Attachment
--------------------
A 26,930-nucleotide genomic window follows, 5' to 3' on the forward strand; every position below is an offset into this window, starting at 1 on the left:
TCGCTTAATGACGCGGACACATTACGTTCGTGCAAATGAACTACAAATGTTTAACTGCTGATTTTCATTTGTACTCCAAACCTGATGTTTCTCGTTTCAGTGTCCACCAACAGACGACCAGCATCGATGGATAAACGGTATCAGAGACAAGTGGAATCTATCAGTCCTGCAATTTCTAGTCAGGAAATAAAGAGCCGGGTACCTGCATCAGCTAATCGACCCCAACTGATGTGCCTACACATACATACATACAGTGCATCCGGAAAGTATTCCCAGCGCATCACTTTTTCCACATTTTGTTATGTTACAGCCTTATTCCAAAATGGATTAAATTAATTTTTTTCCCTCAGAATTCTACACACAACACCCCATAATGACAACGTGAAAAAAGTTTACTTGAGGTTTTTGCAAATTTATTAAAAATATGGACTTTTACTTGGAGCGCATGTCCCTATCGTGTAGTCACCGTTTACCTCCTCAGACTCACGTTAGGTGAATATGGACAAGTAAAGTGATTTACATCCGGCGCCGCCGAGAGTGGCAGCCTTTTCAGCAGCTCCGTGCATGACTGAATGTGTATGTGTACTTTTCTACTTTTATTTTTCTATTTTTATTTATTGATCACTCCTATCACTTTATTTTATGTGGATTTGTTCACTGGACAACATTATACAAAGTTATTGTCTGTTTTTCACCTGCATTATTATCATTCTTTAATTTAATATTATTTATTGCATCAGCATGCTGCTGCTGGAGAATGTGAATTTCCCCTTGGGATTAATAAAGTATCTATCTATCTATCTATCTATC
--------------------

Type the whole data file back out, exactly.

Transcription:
A 26,930-nucleotide genomic window follows, 5' to 3' on the forward strand; every position below is an offset into this window, starting at 1 on the left:
TCGCTTAATGACGCGGACACATTACGTTCGTGCAAATGAACTACAAATGTTTAACTGCTGATTTTCATTTGTACTCCAAACCTGATGTTTCTCGTTTCAGTGTCCACCAACAGACGACCAGCATCGATGGATAAACGGTATCAGAGACAAGTGGAATCTATCAGTCCTGCAATTTCTAGTCAGGAAATAAAGAGCCGGGTACCTGCATCAGCTAATCGACCCCAACTGATGTGCCTACACATACATACATACAGTGCATCCGGAAAGTATTCCCAGCGCATCACTTTTTCCACATTTTGTTATGTTACAGCCTTATTCCAAAATGGATTAAATTAATTTTTTTCCCTCAGAATTCTACACACAACACCCCATAATGACAACGTGAAAAAAGTTTACTTGAGGTTTTTGCAAATTTATTAAAAATATGGACTTTTACTTGGAGCGCATGTCCCTATCGTGTAGTCACCGTTTACCTCCTCAGACTCACGTTAGGTGAATATGGACAAGTAAAGTGATTTACATCCGGCGCCGCCGAGAGTGGCAGCCTTTTCAGCAGCTCCGTGCATGACTGAATGTGTATGTGTACTTTTCTACTTTTATTTTTCTATTTTTATTTATTGATCACTCCTATCACTTTATTTTATGTGGATTTGTTCACTGGACAACATTATACAAAGTTATTGTCTGTTTTTCACCTGCATTATTATCATTCTTTAATTTAATATTATTTATTGCATCAGCATGCTGCTGCTGGAGAATGTGAATTTCCCCTTGGGATTAATAAAGTATCTATCTATCTATCTATCTATC